Introduction

  • Takashi Ono
Part of the The University Series in Mathematics book series (USMA)

Abstract

Finding a right triangle whose sides and hypotenuse have an integral length is equivalent to finding an ordered triple x, y, z of positive integers satisfying the equation
$$\mathop X\nolimits^2 + \mathop Y\nolimits^2 = \mathop Z\nolimits^2 $$
(1.1)
For example, 3, 4, 5; 4, 3, 5; 5, 12, 13; and 12, 5, 13 are solutions of (1.1). A solution such that the greatest common divisor of x, y, z is 1 is called a primitive solution. Since the polynomial \(\mathop X\nolimits^2 + \mathop Y\nolimits^2 = \mathop Z\nolimits^2 \) is homogeneous, every integral solution of (1.1) is a multiple of a primitive solution; hence it is enough to find all primitive solutions. Although the method of solving (1.1) is well-known, we review it here because the argument is very important and its central idea occurs over and over in this book.

Keywords

Galois Group Integral Solution Diophantine Equation Great Common Divisor Prime Decomposition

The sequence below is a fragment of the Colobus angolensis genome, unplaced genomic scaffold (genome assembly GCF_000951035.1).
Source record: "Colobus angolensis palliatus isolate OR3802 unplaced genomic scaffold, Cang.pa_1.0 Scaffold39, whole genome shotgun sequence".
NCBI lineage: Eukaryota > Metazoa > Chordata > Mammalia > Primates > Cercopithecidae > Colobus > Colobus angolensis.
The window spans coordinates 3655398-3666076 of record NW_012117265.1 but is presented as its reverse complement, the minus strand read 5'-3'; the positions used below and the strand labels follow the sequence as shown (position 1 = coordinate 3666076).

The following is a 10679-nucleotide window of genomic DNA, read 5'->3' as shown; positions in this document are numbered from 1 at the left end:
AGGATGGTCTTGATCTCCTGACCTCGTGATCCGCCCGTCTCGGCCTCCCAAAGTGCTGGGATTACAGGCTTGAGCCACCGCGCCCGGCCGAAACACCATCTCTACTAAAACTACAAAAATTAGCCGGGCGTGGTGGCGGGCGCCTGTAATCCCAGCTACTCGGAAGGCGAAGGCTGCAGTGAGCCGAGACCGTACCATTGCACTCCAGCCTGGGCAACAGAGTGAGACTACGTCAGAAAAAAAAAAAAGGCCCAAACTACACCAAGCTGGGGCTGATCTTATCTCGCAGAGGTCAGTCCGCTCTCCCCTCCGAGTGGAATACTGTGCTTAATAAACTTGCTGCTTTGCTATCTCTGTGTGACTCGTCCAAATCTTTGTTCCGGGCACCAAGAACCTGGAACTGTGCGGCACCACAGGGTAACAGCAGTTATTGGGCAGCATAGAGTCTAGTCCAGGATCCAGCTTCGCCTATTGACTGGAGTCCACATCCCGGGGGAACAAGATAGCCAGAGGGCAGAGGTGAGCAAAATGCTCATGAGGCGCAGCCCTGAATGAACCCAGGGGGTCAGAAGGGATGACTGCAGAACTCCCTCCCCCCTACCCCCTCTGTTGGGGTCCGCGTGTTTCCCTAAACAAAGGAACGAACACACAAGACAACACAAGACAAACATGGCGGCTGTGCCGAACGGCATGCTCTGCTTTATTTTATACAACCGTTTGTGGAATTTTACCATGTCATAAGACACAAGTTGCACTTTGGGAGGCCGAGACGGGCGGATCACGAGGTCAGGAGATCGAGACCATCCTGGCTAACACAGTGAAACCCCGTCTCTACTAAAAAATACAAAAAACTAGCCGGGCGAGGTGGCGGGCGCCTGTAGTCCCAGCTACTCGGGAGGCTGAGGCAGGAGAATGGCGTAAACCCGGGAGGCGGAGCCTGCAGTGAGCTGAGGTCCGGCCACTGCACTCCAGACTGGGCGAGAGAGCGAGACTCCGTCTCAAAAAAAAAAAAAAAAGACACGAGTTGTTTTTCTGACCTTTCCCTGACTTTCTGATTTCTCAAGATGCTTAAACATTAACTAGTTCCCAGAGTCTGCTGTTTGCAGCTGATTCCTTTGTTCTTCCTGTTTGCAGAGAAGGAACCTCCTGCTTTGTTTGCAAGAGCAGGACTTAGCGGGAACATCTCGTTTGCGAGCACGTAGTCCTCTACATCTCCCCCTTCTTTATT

These keywords were added by machine and not by the authors. This process is experimental and the keywords may be updated as the learning algorithm improves.

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References

  1. 1.
    L. E. Dickson, History of the Theory of Numbers, vol. 2, Chelsea, New York (1971).Google Scholar
  2. 2.
    T. L. Heath, Diophantus of Alexandria, Dover, New York (1964).MATHGoogle Scholar
  3. 3.
    L. J. Mordell, Diophantine Equations, Academic Press, London-New York (1969).MATHGoogle Scholar
  4. 4.
    A. Weil, Number Theory: An Approach through History; from Hammurapi to Legendre Birkhäuser, Boston-Basel-Stuttgart (1983).Google Scholar

Copyright information

© Takashi Ono 1994

Authors and Affiliations

  • Takashi Ono
    • 1
  1. 1.The Johns Hopkins UniversityBaltimoreUSA

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